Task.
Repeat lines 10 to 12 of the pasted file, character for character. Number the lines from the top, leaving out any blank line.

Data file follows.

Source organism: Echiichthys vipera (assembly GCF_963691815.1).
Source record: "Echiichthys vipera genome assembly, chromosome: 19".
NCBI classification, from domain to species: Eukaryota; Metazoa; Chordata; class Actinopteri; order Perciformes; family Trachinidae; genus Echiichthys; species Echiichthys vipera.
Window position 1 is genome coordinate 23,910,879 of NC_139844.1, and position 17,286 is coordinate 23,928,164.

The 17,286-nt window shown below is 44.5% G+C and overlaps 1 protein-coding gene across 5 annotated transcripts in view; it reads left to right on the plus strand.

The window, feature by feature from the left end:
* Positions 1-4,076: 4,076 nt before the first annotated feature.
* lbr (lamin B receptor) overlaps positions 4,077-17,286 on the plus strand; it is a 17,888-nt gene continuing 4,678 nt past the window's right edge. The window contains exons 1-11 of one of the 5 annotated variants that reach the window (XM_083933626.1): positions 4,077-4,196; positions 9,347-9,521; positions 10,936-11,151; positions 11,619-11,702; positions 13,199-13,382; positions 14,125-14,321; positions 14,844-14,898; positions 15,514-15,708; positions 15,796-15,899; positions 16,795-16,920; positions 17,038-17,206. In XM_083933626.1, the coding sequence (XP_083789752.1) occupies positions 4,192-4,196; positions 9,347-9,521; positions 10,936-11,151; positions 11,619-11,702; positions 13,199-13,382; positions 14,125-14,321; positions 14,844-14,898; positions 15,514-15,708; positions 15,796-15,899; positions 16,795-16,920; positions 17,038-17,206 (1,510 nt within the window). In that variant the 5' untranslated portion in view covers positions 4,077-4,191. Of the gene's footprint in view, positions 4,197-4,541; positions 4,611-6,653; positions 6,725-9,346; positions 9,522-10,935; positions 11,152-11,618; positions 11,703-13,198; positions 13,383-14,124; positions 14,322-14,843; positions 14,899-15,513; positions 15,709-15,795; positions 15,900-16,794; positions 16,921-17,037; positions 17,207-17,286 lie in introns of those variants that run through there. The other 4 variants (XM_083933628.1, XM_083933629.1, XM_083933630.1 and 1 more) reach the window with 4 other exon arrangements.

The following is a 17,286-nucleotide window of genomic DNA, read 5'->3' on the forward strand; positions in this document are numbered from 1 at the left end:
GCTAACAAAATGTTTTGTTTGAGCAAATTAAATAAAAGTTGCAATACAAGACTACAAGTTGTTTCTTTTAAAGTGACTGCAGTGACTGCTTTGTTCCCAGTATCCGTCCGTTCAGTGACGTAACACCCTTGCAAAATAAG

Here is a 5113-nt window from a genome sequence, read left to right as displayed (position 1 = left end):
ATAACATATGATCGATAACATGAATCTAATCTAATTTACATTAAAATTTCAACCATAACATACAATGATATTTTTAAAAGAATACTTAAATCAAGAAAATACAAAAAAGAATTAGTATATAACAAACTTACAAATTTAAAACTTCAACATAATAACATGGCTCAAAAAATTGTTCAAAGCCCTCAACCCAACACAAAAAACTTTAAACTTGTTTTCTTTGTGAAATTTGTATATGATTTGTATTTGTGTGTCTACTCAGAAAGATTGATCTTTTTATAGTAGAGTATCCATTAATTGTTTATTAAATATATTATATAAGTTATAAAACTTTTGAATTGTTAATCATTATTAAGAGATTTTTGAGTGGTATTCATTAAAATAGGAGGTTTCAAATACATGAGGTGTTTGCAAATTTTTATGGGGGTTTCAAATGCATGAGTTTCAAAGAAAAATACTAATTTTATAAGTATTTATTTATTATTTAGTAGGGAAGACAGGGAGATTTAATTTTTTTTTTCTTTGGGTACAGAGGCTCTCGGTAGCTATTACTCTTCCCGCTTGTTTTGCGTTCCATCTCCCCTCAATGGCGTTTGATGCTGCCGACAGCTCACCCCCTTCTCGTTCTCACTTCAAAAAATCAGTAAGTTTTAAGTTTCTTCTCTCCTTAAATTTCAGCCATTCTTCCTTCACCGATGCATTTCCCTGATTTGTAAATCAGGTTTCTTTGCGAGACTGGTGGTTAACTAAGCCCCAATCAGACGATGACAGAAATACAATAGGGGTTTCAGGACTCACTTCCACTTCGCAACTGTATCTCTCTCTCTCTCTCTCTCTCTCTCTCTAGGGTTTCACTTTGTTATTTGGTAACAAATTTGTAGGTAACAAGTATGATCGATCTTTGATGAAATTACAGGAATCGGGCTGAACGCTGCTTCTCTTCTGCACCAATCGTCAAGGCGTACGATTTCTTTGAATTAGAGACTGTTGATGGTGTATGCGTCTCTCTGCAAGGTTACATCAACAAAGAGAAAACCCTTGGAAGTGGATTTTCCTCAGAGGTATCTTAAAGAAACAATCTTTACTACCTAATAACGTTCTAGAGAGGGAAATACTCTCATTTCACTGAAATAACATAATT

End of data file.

GCTAACAAAATGTTTTGTTTGAGCAAATTAAATAAAAGTTGCAATACAAGACTACAAGTTGTTTCTTTTAAAGTGACTGCAGTGACTGCTTTGTTCCCAGTATCCGTCCGTTCAGTGACGTAACACCCTTGCAAAATAAG

Here is a 5113-nt window from a genome sequence, read left to right as displayed (position 1 = left end):
ATAACATATGATCGATAACATGAATCTAATCTAATTTACATTAAAATTTCAACCATAACATACAATGATATTTTTAAAAGAATACTTAAATCAAGAAAATACAAAAAAGAATTAGTATATAACAAACTTACAAATTTAAAACTTCAACATAATAACATGGCTCAAAAAATTGTTCAAAGCCCTCAACCCAACACAAAAAACTTTAAACTTGTTTTCTTTGTGAAATTTGTATATGATTTGTATTTGTGTGTCTACTCAGAAAGATTGATCTTTTTATAGTAGAGTATCCATTAATTGTTTATTAAATATATTATATAAGTTATAAAACTTTTGAATTGTTAATCATTATTAAGAGATTTTTGAGTGGTATTCATTAAAATAGGAGGTTTCAAATACATGAGGTGTTTGCAAATTTTTATGGGGGTTTCAAATGCATGAGTTTCAAAGAAAAATACTAATTTTATAAGTATTTATTTATTATTTAGTAGGGAAGACAGGGAGATTTAATTTTTTTTTTCTTTGGGTACAGAGGCTCTCGGTAGCTATTACTCTTCCCGCTTGTTTTGCGTTCCATCTCCCCTCAATGGCGTTTGATGCTGCCGACAGCTCACCCCCTTCTCGTTCTCACTTCAAAAAATCAGTAAGTTTTAAGTTTCTTCTCTCCTTAAATTTCAGCCATTCTTCCTTCACCGATGCATTTCCCTGATTTGTAAATCAGGTTTCTTTGCGAGACTGGTGGTTAACTAAGCCCCAATCAGACGATGACAGAAATACAATAGGGGTTTCAGGACTCACTTCCACTTCGCAACTGTATCTCTCTCTCTCTCTCTCTCTCTCTCTCTAGGGTTTCACTTTGTTATTTGGTAACAAATTTGTAGGTAACAAGTATGATCGATCTTTGATGAAATTACAGGAATCGGGCTGAACGCTGCTTCTCTTCTGCACCAATCGTCAAGGCGTACGATTTCTTTGAATTAGAGACTGTTGATGGTGTATGCGTCTCTCTGCAAGGTTACATCAACAAAGAGAAAACCCTTGGAAGTGGATTTTCCTCAGAGGTATCTTAAAGAAACAATCTTTACTACCTAATAACGTTCTAGAGAGGGAAATACTCTCATTTCACTGAAATAACATAATT